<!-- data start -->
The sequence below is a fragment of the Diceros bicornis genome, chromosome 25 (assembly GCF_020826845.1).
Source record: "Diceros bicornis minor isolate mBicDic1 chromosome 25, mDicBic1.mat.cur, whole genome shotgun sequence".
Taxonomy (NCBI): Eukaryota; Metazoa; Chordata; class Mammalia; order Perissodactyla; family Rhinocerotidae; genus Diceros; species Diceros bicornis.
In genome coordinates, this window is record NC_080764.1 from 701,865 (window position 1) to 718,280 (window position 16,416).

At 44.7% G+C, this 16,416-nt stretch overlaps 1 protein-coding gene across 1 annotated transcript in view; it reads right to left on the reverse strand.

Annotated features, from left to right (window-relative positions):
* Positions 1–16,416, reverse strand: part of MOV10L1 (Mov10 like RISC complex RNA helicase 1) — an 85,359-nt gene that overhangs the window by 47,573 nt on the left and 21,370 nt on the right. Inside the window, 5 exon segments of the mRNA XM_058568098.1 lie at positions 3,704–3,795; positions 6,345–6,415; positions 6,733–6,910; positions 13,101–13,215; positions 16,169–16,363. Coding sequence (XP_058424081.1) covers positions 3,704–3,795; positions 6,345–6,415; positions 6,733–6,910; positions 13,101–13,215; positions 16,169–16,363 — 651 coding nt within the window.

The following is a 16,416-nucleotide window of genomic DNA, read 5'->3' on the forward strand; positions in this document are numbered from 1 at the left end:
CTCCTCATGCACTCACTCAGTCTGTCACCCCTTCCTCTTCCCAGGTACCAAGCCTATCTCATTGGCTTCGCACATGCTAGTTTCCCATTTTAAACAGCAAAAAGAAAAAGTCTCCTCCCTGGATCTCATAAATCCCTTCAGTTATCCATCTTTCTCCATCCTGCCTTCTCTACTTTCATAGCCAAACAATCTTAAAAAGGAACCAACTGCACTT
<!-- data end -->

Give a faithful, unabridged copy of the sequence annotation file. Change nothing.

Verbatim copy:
The sequence below is a fragment of the Diceros bicornis genome, chromosome 25 (assembly GCF_020826845.1).
Source record: "Diceros bicornis minor isolate mBicDic1 chromosome 25, mDicBic1.mat.cur, whole genome shotgun sequence".
Taxonomy (NCBI): Eukaryota; Metazoa; Chordata; class Mammalia; order Perissodactyla; family Rhinocerotidae; genus Diceros; species Diceros bicornis.
In genome coordinates, this window is record NC_080764.1 from 701,865 (window position 1) to 718,280 (window position 16,416).

At 44.7% G+C, this 16,416-nt stretch overlaps 1 protein-coding gene across 1 annotated transcript in view; it reads right to left on the reverse strand.

Annotated features, from left to right (window-relative positions):
* Positions 1–16,416, reverse strand: part of MOV10L1 (Mov10 like RISC complex RNA helicase 1) — an 85,359-nt gene that overhangs the window by 47,573 nt on the left and 21,370 nt on the right. Inside the window, 5 exon segments of the mRNA XM_058568098.1 lie at positions 3,704–3,795; positions 6,345–6,415; positions 6,733–6,910; positions 13,101–13,215; positions 16,169–16,363. Coding sequence (XP_058424081.1) covers positions 3,704–3,795; positions 6,345–6,415; positions 6,733–6,910; positions 13,101–13,215; positions 16,169–16,363 — 651 coding nt within the window.

The following is a 16,416-nucleotide window of genomic DNA, read 5'->3' on the forward strand; positions in this document are numbered from 1 at the left end:
CTCCTCATGCACTCACTCAGTCTGTCACCCCTTCCTCTTCCCAGGTACCAAGCCTATCTCATTGGCTTCGCACATGCTAGTTTCCCATTTTAAACAGCAAAAAGAAAAAGTCTCCTCCCTGGATCTCATAAATCCCTTCAGTTATCCATCTTTCTCCATCCTGCCTTCTCTACTTTCATAGCCAAACAATCTTAAAAAGGAACCAACTGCACTT